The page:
Ummm yeah, so be a bit cautious with cloning file systems. It will mean duplicate UUIDs and it will be ambiguous to the kernel which file system you want it to mount if the two drives are kept visible to the kernel following cloning. I’m not a super big fan of cloning except for data recovery purposes where you clone a drive, and put one of the copies in a safe place on a shelf. Duplicate fs UUIDs are bound to cause confusion either the kernel or human or both.
(a) just reinstall instead of cloning, and then rsync user data over to the new home or whatever.
(b) a better “clone” is something like
tar -acf bootefi.tar boot/
Now you have a copy of all the files in
/boot/efi in bootefi.tar located in the root directory, which means it’s on the Btrfs volume. Assume vda1 for ESP, vda2 for boot, vda3 for btrfs. And vdb is the new drive, with vdb1, vdb2, vdb3 partitions created already, but no formatting.
btrfs replace start /dev/vda3 /dev/vdb3 /
This is a live migrate vda3 to vdb3 for the Btrfs file system mounted at /. And in another shell you can do other things:
mkdosfs -n EFI /dev/vdb1
## update /etc/fstab with the new UUIDs for vdb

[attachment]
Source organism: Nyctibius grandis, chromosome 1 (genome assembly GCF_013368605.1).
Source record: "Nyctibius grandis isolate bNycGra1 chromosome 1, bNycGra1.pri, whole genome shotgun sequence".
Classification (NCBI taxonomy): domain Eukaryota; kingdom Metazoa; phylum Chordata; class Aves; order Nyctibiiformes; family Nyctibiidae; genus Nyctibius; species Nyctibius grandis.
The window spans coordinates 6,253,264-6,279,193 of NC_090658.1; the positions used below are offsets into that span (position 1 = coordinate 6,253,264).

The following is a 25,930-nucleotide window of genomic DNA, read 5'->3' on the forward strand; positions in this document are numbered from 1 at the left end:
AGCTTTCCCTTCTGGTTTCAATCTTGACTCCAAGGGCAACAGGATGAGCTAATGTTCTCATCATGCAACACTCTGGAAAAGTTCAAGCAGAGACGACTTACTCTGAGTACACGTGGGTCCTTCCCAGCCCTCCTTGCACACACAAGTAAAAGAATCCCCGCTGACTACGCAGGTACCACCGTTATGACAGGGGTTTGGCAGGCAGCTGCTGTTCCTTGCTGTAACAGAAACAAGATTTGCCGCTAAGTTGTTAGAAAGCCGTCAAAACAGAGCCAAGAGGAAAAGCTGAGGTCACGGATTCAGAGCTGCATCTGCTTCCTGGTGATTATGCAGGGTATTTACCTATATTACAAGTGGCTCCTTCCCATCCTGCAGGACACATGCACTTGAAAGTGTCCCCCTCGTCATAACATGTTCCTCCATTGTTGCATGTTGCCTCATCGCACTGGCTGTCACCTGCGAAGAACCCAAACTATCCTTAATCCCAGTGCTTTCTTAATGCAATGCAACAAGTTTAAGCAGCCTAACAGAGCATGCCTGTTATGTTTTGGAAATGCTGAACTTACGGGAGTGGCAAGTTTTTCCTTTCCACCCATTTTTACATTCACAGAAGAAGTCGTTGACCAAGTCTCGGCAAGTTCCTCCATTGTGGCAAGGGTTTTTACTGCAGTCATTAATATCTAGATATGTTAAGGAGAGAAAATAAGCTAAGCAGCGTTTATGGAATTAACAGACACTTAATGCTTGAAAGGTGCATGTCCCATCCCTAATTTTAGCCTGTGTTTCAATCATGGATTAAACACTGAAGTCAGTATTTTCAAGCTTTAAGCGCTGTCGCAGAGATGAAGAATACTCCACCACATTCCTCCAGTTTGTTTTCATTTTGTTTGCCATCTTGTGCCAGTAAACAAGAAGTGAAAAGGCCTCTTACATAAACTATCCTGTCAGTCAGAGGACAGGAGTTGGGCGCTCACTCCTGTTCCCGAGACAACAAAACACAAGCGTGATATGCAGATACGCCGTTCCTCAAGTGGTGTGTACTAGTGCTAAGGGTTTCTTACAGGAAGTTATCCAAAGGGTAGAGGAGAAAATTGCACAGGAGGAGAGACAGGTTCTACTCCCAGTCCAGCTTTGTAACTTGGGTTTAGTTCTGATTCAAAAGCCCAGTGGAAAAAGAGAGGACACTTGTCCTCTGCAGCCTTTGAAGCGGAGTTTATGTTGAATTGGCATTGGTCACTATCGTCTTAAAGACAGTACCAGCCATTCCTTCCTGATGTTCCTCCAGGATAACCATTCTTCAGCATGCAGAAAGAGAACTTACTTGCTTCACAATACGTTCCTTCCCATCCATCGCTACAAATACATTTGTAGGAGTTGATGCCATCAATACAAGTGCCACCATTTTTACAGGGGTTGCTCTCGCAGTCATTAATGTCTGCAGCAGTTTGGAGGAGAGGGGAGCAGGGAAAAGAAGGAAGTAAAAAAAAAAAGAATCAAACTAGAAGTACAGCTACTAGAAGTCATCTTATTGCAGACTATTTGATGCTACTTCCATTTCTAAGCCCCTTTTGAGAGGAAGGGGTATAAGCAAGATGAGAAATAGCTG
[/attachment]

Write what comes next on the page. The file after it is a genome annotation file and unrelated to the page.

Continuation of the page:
tar -xf bootefi.tar
In this case everything has its own unique fs UUID and you don’t need to worry about confusion. You will have to update the
efibootmgr to reflect the new fs UUIDs. So it’s not anywhere near as straightforward as just reinstalling. But no downtime, and quite fast because only in-use blocks are copied.
NOTE: Once this replace process completes, the original device (the one being replaced) has its magic wiped. This is not exactly a “clone” when the original goes bye bye. You can restore the magic but then Btrfs can’t tell the difference between the otherwise two exact copies - and that’s asking for confusion. What you probably want for cloning Btrfs is either: Btrfs send/receive to make “clones” of snapshots onto another device. You can use Btrfs on the receive side to get an exact copy of that snapshot. Or you can use any file system with the
btrfs send -f option.
For those who want to replicate an entire single Btrfs volume, all subvolumes and snapshots, then you want the seed device method. This is also quite fast. The “sprout” (the copy) gets its own fs UUID so there’s no confusion which is which.